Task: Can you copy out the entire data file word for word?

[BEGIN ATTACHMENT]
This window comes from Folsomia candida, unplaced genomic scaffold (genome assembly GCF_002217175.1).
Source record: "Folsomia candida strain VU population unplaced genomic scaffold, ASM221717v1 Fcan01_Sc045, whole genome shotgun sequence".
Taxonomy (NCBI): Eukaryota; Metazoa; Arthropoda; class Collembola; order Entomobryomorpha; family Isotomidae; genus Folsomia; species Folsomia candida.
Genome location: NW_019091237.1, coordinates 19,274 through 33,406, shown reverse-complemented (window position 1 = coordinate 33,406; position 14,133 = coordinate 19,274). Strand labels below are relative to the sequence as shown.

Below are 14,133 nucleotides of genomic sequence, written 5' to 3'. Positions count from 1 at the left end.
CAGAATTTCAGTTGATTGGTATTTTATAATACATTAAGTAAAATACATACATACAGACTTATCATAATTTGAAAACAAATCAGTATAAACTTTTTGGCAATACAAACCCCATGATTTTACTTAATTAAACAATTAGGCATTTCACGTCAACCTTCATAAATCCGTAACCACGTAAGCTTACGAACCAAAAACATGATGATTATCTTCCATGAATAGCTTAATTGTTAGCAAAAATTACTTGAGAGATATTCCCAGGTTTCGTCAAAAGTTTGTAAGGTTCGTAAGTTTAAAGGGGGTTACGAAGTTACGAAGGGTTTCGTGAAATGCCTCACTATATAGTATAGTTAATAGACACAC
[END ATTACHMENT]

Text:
This window comes from Folsomia candida, unplaced genomic scaffold (genome assembly GCF_002217175.1).
Source record: "Folsomia candida strain VU population unplaced genomic scaffold, ASM221717v1 Fcan01_Sc045, whole genome shotgun sequence".
Taxonomy (NCBI): Eukaryota; Metazoa; Arthropoda; class Collembola; order Entomobryomorpha; family Isotomidae; genus Folsomia; species Folsomia candida.
Genome location: NW_019091237.1, coordinates 19,274 through 33,406, shown reverse-complemented (window position 1 = coordinate 33,406; position 14,133 = coordinate 19,274). Strand labels below are relative to the sequence as shown.

Below are 14,133 nucleotides of genomic sequence, written 5' to 3'. Positions count from 1 at the left end.
CAGAATTTCAGTTGATTGGTATTTTATAATACATTAAGTAAAATACATACATACAGACTTATCATAATTTGAAAACAAATCAGTATAAACTTTTTGGCAATACAAACCCCATGATTTTACTTAATTAAACAATTAGGCATTTCACGTCAACCTTCATAAATCCGTAACCACGTAAGCTTACGAACCAAAAACATGATGATTATCTTCCATGAATAGCTTAATTGTTAGCAAAAATTACTTGAGAGATATTCCCAGGTTTCGTCAAAAGTTTGTAAGGTTCGTAAGTTTAAAGGGGGTTACGAAGTTACGAAGGGTTTCGTGAAATGCCTCACTATATAGTATAGTTAATAGACACAC